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    Cosmopolitanism and the Geographies of Freedom (Wellek Library Lectures (Hardcover)) (Hardback) By (author) David Harvey

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    DescriptionLiberty and freedom are frequently invoked to justify political action. Presidents as diverse as Woodrow Wilson, Franklin Delano Roosevelt, John F. Kennedy, Ronald Reagan, and George W. Bush have built their policies on some version of these noble values. Yet in practice, idealist agendas often turn sour as they confront specific circumstances on the ground. Demonstrated by incidents at Abu Ghraib and Guantanamo Bay, the pursuit of liberty and freedom can lead to violence and repression, undermining our trust in universal theories of liberalism, neoliberalism, and cosmopolitanism. Combining his passions for politics and geography, David Harvey charts a cosmopolitan order more appropriate to an emancipatory form of global governance. Political agendas tend to fail, he argues, because they ignore the complexities of geography. Incorporating geographical knowledge into the formation of social and political policy is therefore a necessary condition for genuine democracy. Harvey begins with an insightful critique of the political uses of freedom and liberty, especially during the George W. Bush administration. Then, through an ontological investigation into geography's foundational concepts--space, place, and environment--he radically reframes geographical knowledge as a basis for social theory and political action. As Harvey makes clear, the cosmopolitanism that emerges is rooted in human experience rather than illusory ideals and brings us closer to achieving the liberation we seek.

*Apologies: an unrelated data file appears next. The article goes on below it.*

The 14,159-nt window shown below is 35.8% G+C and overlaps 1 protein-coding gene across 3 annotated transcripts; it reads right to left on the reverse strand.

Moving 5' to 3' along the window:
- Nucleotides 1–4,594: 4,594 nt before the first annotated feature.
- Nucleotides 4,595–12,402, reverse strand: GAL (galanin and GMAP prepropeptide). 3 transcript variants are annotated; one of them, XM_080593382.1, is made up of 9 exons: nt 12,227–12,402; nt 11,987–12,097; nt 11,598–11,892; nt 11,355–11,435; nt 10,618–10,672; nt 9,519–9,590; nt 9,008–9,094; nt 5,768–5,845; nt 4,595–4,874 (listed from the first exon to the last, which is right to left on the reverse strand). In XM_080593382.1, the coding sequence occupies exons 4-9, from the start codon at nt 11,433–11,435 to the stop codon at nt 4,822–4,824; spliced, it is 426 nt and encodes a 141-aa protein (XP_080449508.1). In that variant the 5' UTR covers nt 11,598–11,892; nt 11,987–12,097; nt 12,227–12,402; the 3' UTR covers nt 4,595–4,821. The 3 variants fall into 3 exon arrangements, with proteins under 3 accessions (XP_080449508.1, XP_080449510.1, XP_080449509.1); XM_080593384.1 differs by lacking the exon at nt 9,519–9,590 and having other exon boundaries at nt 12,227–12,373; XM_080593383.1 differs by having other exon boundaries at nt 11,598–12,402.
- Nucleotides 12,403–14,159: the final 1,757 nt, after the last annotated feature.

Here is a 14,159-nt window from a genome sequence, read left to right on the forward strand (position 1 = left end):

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  • Full bibliographic data for Cosmopolitanism and the Geographies of Freedom

    Cosmopolitanism and the Geographies of Freedom
    Authors and contributors
    By (author) David Harvey
    Physical properties
    Format: Hardback
    Number of pages: 352
    Width: 152 mm
    Height: 229 mm
    Thickness: 27 mm
    Weight: 612 g
    ISBN 13: 9780231148467
    ISBN 10: 0231148461

    BIC E4L: POL
    B&T Book Type: NF
    Nielsen BookScan Product Class 3: T7.4
    B&T Modifier: Region of Publication: 01
    BIC subject category V2: JPS, JPF
    B&T Modifier: Subject Development: 01
    BISAC V2.8: SOC000000
    Ingram Subject Code: PL
    B&T General Subject: 650
    DC22: 327.1
    B&T Modifier: Academic Level: 02
    LC subject heading:
    BISAC V2.8: SCI030000
    LC subject heading:
    BISAC V2.8: POL010000
    LC subject heading:
    Warengruppen-Systematik des deutschen Buchhandels: 17100
    B&T Merchandise Category: UP
    LC subject heading: , , ,
    DC22: 910.01
    LC classification: G70 .H33 2009
    Thema V1.0: JPS, JPF
    Columbia University Press
    Imprint name
    Columbia University Press
    Publication date
    01 July 2009
    Publication City/Country
    New York
    Author Information
    David Harvey is considered to be one of the world's leading geographers and social theorists. Currently director of the Center for Place, Culture, and Politics at the Graduate Center of the City University of New York, he previously held professorial positions at Johns Hopkins University and Oxford University. He is the author of fifteen books, ranging from studies in political economy and cultural change to works on urbanization, uneven geographical development, imperialism, and neoliberalism. His works are translated into more than a dozen languages, including Arabic and Chinese.
    Review quote
    Highly recommended. Choice May 2010 Harvey certainly succeeds in furthering the academic debate on cosmopolitanism by crisply introducing an intriguing and original line of critical inquiry. The Hedgehog Review Fall 2009
    Table of contents
    PrefaceProloguePart One: Universal Values 1. Kant's Anthropology and Geography2. The Postcolonial Critique of Liberal Cosmopolitanism3. The Flat World of Neoliberal Utopianism4. The New Cosmopolitans5. The Banality of Geographical EvilsPart Two: Geographical Knowledges 6. Geographical Reason7. Spacetime and the World8. Places, Regions, Territories9. The Nature of EnvironmentEpilogue: Geographical Theory and the Ruses of Geographical ReasonNotesBibliographyIndex